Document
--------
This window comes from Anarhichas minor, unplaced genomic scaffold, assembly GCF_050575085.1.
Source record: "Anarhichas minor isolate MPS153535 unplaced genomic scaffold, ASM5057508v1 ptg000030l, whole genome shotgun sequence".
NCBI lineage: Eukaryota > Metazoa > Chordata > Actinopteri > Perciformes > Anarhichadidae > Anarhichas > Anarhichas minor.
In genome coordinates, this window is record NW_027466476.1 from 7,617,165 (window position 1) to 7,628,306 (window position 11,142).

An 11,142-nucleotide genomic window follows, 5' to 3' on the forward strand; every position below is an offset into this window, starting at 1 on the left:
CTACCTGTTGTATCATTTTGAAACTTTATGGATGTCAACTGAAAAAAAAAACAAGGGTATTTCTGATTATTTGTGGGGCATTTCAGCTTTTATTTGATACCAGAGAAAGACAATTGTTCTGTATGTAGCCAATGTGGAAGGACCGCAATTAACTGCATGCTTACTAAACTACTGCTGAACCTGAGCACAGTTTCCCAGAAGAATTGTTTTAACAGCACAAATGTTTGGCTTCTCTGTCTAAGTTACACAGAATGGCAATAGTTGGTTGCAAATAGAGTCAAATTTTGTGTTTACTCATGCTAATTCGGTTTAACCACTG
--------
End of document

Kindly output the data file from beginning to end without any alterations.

This window comes from Anarhichas minor, unplaced genomic scaffold, assembly GCF_050575085.1.
Source record: "Anarhichas minor isolate MPS153535 unplaced genomic scaffold, ASM5057508v1 ptg000030l, whole genome shotgun sequence".
NCBI lineage: Eukaryota > Metazoa > Chordata > Actinopteri > Perciformes > Anarhichadidae > Anarhichas > Anarhichas minor.
In genome coordinates, this window is record NW_027466476.1 from 7,617,165 (window position 1) to 7,628,306 (window position 11,142).

An 11,142-nucleotide genomic window follows, 5' to 3' on the forward strand; every position below is an offset into this window, starting at 1 on the left:
CTACCTGTTGTATCATTTTGAAACTTTATGGATGTCAACTGAAAAAAAAAACAAGGGTATTTCTGATTATTTGTGGGGCATTTCAGCTTTTATTTGATACCAGAGAAAGACAATTGTTCTGTATGTAGCCAATGTGGAAGGACCGCAATTAACTGCATGCTTACTAAACTACTGCTGAACCTGAGCACAGTTTCCCAGAAGAATTGTTTTAACAGCACAAATGTTTGGCTTCTCTGTCTAAGTTACACAGAATGGCAATAGTTGGTTGCAAATAGAGTCAAATTTTGTGTTTACTCATGCTAATTCGGTTTAACCACTG